The proposals outlined in Warren’s plan are wide-ranging. Broadly speaking, it jettisons “free market principles” in favor of protectionist trade policies to “defend American jobs” and other “aggressive interventions” aimed at curbing wealth inequality and corporate power.
Surprisingly, the plan has received some bipartisan support. Tucker Carlson endorsed the broad strokes of the plan, arguing that Warren’s proposal “sounds like Donald Trump at his best.” Despite some (in most cases, cosmetic) differences, the plan essentially constitutes a progressive rebranding of President Trump’s “America First” policies. Both denounce laissez-faire and call for strategic tariffs and steep penalties for corporations that move jobs and factories overseas.
President Trump began imposing multilateral tariffs in January 2018. Over the past 18 months, the self-proclaimed Tariff Man has doubled down as other nations responded with retaliatory tariffs on U.S. products. In May, the president announced steep new tariffs on China and Mexico.
As I have explained in the past, higher tariffs (and the dwindling supply of foreign goods that result from such tariffs) amount to a negative supply shock. Much like a natural disaster, tariffs force Americans to devote higher-cost resources to produce the goods previously purchased from foreigners. The prices of tradable goods increase. The prices of many “domestic” goods increase as well, since many of the intermediate goods and services that go into making domestic goods are produced abroad.
How the Fed responds to higher tariffs depends, in part, on the economic indicator it chooses to target. If the Fed continues to primarily target inflation, the higher prices caused by trade restrictions will require it to engage in contractionary monetary policy, reducing nominal spending and exacerbating the fall in real GDP.
If the Fed, instead, were to adopt a nominal GDP target, the results would be less dire. The price level would rise and real GDP would fall in line with the negative supply shock (i.e., tariffs), but no additional reductions in real GDP would follow.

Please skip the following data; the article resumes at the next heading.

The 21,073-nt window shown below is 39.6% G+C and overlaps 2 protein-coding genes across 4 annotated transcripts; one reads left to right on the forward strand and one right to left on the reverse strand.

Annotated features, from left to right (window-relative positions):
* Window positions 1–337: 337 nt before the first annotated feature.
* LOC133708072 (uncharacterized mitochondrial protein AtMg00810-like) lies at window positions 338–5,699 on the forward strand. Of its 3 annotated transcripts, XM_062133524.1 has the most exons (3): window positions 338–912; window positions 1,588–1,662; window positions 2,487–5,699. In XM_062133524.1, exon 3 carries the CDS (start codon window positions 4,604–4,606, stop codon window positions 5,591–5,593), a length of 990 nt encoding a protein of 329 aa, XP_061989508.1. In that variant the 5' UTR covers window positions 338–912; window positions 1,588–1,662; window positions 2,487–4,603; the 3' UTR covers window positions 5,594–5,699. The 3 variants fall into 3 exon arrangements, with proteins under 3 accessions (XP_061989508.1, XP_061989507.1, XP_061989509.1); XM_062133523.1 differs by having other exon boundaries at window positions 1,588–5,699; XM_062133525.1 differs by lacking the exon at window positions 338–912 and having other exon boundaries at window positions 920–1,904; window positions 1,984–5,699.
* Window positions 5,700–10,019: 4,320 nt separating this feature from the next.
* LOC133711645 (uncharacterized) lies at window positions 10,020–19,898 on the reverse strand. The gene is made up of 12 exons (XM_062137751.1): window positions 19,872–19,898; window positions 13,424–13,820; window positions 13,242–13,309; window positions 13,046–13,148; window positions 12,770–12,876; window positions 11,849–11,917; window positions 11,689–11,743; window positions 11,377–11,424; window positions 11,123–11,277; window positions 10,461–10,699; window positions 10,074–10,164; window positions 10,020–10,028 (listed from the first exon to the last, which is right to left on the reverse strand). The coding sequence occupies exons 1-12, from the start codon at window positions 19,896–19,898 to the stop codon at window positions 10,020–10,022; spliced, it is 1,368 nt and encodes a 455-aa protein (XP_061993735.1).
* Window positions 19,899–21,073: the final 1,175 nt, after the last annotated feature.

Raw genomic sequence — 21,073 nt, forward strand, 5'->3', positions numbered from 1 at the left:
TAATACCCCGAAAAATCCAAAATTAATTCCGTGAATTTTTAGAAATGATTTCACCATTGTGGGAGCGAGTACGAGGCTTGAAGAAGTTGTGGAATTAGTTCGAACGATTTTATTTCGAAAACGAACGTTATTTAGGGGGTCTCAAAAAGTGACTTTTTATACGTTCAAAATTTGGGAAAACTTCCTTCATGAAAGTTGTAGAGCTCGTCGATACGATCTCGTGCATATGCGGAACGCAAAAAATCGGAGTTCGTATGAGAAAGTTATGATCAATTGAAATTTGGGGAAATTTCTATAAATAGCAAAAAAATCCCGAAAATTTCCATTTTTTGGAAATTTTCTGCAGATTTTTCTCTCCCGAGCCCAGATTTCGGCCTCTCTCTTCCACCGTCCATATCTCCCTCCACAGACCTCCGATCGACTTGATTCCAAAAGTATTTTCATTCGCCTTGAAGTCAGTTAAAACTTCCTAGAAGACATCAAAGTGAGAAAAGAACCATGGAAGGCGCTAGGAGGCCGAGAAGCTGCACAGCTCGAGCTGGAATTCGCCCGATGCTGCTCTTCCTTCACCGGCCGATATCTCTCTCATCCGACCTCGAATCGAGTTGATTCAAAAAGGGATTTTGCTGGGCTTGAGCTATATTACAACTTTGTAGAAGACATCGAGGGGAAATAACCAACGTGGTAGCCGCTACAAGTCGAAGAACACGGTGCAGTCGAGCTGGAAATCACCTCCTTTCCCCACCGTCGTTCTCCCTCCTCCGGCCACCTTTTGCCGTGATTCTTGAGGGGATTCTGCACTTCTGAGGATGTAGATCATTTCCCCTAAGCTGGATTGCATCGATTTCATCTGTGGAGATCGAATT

In both cases, output declines. The trade war reduces production. But the fall in real GDP is much smaller under a nominal GDP target than it would be if the Fed were focused narrowly on inflation. Unfortunately, Fed officials seem intent to maintain an inflation targeting regime. Although nominal GDP targeting has gained enormous support over the past decade, the increased intellectual support has had little effect on Fed policy.
In considering the appropriate course of action for the Fed, one should not ignore the root problem. We would be much better served by avoiding a trade war altogether. Trade is a type of technology. It allows us to do more with less. The ultimate effect of protectionist policies is to erode the global division of labor that has so greatly enriched the world. Protectionism stunts economic growth. Individuals, both foreign and domestic, will be poorer under protectionism than they might otherwise be.
Alas, a new protectionist order seems likely, as both the current president and those hoping to defeat him in 2020 are leaning in that direction. So, while we should continue to warn of the dangers of protectionism, we should also think seriously about how the Fed should operate in a more-protectionist world. The Fed’s current framework, which puts too much emphasis on inflation, will tend to exacerbate the damage done by a trade war. Nominal spending targeting is a superior and, yet, feasible alternative.